The Internet of Things (IoT) is emerging as the driving factor behind new technological developments and it’s transforming both the home and business - in a very good way indeed.
When it comes to manufacturing, smart, connected machines offer product insight like never before and enable manufacturers to minutely assess the performance of their creations once they’re let out into the wild.
To get a feel for the potential that lies behind the IoT, look no further than networking giant Cisco, who’s CEO, John Chambers, believes this relatively nascent technology represents a £19 trillion opportunity.
However, before we get too excited, it’s worth bearing in mind that the key word in the above paragraph is ‘nascent’, for a recent report by IDG has suggested that those on the front line of product development have only just started transitioning their business models that support smart, connected products.
Chambers is right - the IoT represents a massive opportunity, but it isn’t without its challenges. Here’s what we believe to be the five most prevalent:
The IDG report revealed that, while IT managers who had zero experience of IoT didn’t expect their deadlines to be impacted by smart machines, the reality was rather different.
Over half of those surveyed struggled to meet deadlines once such technology was in place. However, this is inevitable given the seismic change IoT represents. With the introduction of more conservative timelines and sound engineering practices, this particular challenge can be eased.
Leading tech research firm Gartner believes there will be twenty-six billion IoT units in operation by 2020, creating some unique challenges for data centres; most notably, the process of dealing with the sheer volume of data generated by IoT technology.
The respondents to IDG’s survey mirrored these concerns. However, organisations can prepare for this particular challenge by better planning for storage management, data mining, privacy concerns and the hardware required to make Big Data digestible.
Encouragingly, just a third of the IDG survey respondents were concerned about the IoT’s impact on business processes, but the fact that organisations will need to expand their plans to accommodate automation and tracking software is unavoidable.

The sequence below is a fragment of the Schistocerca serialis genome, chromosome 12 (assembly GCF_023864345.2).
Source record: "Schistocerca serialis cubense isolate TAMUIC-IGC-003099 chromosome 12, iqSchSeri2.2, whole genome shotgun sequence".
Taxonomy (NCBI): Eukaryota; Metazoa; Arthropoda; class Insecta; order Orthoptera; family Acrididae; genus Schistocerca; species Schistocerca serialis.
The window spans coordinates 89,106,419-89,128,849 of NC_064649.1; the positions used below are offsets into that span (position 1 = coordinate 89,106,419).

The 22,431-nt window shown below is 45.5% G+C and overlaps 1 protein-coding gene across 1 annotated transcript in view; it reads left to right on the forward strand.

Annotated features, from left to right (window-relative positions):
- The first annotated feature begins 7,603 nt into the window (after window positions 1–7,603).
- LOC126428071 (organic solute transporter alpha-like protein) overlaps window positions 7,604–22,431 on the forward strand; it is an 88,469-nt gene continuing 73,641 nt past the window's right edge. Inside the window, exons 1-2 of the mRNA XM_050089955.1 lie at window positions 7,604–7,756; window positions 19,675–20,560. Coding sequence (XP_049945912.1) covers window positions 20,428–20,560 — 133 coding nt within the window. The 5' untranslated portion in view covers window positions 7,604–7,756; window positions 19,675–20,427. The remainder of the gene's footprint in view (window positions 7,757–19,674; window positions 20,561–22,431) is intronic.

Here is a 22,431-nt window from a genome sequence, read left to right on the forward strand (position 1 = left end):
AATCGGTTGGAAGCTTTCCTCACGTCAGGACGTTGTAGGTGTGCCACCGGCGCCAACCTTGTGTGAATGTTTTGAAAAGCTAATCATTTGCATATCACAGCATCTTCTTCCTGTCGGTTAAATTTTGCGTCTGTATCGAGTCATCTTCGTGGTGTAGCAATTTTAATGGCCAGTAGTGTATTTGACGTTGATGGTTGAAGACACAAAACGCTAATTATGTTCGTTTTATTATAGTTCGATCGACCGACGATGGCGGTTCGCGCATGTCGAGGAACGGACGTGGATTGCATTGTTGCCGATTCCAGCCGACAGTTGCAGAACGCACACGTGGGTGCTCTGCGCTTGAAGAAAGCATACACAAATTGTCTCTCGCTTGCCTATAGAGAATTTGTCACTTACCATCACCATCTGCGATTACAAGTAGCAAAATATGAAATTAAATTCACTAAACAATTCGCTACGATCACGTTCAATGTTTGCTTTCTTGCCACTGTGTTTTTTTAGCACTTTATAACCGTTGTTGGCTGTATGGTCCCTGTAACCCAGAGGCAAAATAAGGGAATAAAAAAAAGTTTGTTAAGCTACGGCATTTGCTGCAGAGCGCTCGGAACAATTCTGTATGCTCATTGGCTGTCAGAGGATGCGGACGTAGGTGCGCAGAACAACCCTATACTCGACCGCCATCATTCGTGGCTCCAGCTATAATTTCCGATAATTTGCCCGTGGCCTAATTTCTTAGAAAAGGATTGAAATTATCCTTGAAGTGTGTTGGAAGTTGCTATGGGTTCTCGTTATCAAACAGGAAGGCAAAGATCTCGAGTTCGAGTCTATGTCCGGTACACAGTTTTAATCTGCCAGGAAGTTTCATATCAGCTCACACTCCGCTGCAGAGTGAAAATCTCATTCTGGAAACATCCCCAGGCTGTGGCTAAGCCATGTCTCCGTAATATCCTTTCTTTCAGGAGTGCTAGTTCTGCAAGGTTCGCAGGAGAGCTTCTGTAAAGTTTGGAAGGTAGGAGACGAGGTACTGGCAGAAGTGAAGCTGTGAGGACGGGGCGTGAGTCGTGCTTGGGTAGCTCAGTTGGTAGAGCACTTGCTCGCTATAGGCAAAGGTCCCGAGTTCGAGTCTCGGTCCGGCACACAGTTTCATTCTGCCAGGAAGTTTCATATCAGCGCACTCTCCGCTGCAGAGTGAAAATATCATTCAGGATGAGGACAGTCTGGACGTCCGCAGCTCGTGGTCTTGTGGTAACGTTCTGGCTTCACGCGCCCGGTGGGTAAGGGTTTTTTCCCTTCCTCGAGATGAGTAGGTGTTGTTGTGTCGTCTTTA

A particular concern was expressed by manufacturers that compete on a global scale. Such organisations often have many disparate and remote divisions, some of which work within areas that suffer from poor telecommunications infrastructure. As a result, concerns over the effect mass adoption of the IoT will have on communication are rife.
Smart devices rely on solid connectivity, and if it’s either unreliable or hard to come by in certain locations, the business will suffer overall as a result. This is a substantive challenge, because modern manufacturers rely on effective data exchange and actuation.
A relatively small percentage of the IDG survey respondents noted the challenge faced in building out partnerships. But this is actually rather encouraging, because the IoT relies on the forging of new relationships, be they with software developers, transmitters or service fulfilment firms.
This is a revolution that demands strategic partnerships.
The Internet of Things will bring with it many challenges, but at least they’re recognised by manufacturers. A positive, proactive mindset is all that’s required to take advantage of this rapidly advancing, exciting new era.